IMG_1889.JPG
  15. 3legs

    3legs Real men ride sidecars

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    Thanks Rockman. I may need to rethink which bike to get. Sitting on 95 kmh on the Stuart highway or going across the Nullarbor would drive me nuts. I wish the bloody Japs would build a chain driven, carby 900cc 80+HP 4 stroke dual sport that weighs less than 190kg. Anyone got a 600 bandit. I should try and dual sport one of those. Oh well back to the drawing board.

    Cheers

    3legs
  16. slowbike smallpenis

    slowbike smallpenis Tester of Tooheys Old

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  17. Rockman

    Rockman Been here awhile

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    Wee Strom, Versys 650 etc. Mid capacity twins. A bit more to the subframe but enough power. Plenty about.
  18. 3legs

    3legs Real men ride sidecars

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    Hi SBSP. I did think of that model and I know where I can get one for around $3600 with 56000 km (if it hasn't already been sold). I have to admit I'm tempted but it's still a reasonably heavy bike ( although I could probably lighten it by 10kg fairly easily). I might have to get in touch with Ray (Tripod tiger) and see what he thinks.

    Cheers

    3legs
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  19. allan11

    allan11 Long timer

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    wednesday 16/8/17 me and 2 others (not klr) are heading Brisbane - mt dare - across the simpson to birdsville then brisbane so all packed.. ... the blue bag has 10 day packs of food plus a couple of spare things . pasta, soup, bars, trail snacks, tuna, tea bags, sugar etc for everyday..camping gear, cloths, but only the bare minimum of gear... the heavier tins of spag plus 4-5 days food will be eaten before the desert also the 3lt camel pack is in the bag... the small army cam bag will have the food for each day so i don't have to get into the big bag...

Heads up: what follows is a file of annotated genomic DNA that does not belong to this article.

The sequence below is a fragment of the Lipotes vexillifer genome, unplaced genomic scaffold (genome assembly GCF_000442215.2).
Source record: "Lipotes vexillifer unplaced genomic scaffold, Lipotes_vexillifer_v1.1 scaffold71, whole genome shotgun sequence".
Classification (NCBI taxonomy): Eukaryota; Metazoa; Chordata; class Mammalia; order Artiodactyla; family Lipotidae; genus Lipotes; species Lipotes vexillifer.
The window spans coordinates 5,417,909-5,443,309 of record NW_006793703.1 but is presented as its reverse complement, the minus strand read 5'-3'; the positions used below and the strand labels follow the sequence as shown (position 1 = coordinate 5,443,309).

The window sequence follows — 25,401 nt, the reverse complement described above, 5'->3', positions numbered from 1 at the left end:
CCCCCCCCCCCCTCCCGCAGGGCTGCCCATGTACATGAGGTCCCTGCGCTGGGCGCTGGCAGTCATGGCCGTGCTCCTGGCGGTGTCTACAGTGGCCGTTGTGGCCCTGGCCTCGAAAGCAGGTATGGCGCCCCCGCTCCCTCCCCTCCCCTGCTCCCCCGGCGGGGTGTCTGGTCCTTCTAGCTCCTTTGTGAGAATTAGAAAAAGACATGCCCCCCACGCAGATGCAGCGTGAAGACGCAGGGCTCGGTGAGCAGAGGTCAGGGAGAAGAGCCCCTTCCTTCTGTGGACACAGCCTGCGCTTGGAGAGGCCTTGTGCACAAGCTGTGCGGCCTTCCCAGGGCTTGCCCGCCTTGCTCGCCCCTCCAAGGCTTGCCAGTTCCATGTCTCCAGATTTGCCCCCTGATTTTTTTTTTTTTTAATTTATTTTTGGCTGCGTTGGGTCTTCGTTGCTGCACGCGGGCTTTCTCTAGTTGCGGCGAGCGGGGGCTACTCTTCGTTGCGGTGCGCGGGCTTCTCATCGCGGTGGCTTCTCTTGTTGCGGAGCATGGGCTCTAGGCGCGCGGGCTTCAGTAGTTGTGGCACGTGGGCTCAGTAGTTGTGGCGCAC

Each black bag has a spare tube in the bottom, 10lt fuel, wet weather gear and a couple of other things.... all good to go.. leaving Mt Dare to cross the simpson i will have 44lt of fuel, 13.5 lt water 4 days food etc etc.

    new bash plate, tool tube, crash bars, welded the steel foot pegs to the frame (with a 10mm spacer in between), big pad for stand, gps wired up, ultra heavy duty tubes, rim locks, new 606 dunlops plus spare back to change before we head back across the desert.. etc etc etc
    right-side-loaded.jpg
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  20. Checkmate3

    Checkmate3 Been here awhile

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    Wow!
    That's a big load. The old girl must be getting over the 260kg with that onboard.
    Glad I'm not going to be picking it up!
    Best of luck with your trip (from another KLR rider).

    iddy